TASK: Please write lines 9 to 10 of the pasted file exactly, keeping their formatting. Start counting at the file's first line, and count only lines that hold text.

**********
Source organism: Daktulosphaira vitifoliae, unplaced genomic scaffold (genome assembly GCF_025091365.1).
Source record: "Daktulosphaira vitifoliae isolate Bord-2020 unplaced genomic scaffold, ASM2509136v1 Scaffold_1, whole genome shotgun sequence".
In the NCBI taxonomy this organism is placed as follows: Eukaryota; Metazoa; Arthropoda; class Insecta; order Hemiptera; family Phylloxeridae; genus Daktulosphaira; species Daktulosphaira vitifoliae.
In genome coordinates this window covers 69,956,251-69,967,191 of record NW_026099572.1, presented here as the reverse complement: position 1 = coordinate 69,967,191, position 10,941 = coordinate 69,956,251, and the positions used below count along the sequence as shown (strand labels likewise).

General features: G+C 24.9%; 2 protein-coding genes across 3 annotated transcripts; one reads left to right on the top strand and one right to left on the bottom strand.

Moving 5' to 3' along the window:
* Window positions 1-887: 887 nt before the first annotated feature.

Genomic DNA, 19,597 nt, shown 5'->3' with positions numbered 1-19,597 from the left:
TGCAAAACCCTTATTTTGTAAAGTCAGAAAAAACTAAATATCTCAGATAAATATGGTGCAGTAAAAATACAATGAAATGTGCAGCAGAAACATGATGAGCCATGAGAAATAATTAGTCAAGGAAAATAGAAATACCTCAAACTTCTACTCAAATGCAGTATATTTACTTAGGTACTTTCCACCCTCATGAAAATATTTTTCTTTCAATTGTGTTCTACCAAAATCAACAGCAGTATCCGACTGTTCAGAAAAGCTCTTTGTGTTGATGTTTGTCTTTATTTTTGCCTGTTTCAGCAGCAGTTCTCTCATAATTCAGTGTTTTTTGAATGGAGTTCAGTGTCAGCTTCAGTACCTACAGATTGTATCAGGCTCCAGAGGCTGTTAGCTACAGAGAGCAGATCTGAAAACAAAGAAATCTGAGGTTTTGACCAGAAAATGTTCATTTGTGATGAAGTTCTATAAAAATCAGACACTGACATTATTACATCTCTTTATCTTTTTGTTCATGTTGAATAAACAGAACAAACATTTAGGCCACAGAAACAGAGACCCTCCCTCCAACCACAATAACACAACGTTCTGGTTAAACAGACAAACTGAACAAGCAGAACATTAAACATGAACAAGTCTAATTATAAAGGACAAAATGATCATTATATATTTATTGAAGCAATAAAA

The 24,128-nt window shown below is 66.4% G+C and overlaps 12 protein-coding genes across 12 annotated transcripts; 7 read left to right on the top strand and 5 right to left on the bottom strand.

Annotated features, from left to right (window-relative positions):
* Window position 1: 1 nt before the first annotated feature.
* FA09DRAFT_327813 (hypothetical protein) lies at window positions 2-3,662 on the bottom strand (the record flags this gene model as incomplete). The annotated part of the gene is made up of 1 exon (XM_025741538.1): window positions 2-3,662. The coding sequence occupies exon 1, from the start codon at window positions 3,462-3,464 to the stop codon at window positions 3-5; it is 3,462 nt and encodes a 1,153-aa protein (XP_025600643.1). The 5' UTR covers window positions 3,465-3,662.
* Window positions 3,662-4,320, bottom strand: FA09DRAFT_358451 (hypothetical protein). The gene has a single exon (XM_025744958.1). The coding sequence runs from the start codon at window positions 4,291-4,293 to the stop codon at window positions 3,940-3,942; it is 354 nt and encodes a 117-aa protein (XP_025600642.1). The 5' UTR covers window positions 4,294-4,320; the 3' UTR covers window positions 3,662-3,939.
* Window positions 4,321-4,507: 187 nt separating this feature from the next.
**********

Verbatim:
TGCAAAACCCTTATTTTGTAAAGTCAGAAAAAACTAAATATCTCAGATAAATATGGTGCAGTAAAAATACAATGAAATGTGCAGCAGAAACATGATGAGCCATGAGAAATAATTAGTCAAGGAAAATAGAAATACCTCAAACTTCTACTCAAATGCAGTATATTTACTTAGGTACTTTCCACCCTCATGAAAATATTTTTCTTTCAATTGTGTTCTACCAAAATCAACAGCAGTATCCGACTGTTCAGAAAAGCTCTTTGTGTTGATGTTTGTCTTTATTTTTGCCTGTTTCAGCAGCAGTTCTCTCATAATTCAGTGTTTTTTGAATGGAGTTCAGTGTCAGCTTCAGTACCTACAGATTGTATCAGGCTCCAGAGGCTGTTAGCTACAGAGAGCAGATCTGAAAACAAAGAAATCTGAGGTTTTGACCAGAAAATGTTCATTTGTGATGAAGTTCTATAAAAATCAGACACTGACATTATTACATCTCTTTATCTTTTTGTTCATGTTGAATAAACAGAACAAACATTTAGGCCACAGAAACAGAGACCCTCCCTCCAACCACAATAACACAACGTTCTGGTTAAACAGACAAACTGAACAAGCAGAACATTAAACATGAACAAGTCTAATTATAAAGGACAAAATGATCATTATATATTTATTGAAGCAATAAAA

The 24,128-nt window shown below is 66.4% G+C and overlaps 12 protein-coding genes across 12 annotated transcripts; 7 read left to right on the top strand and 5 right to left on the bottom strand.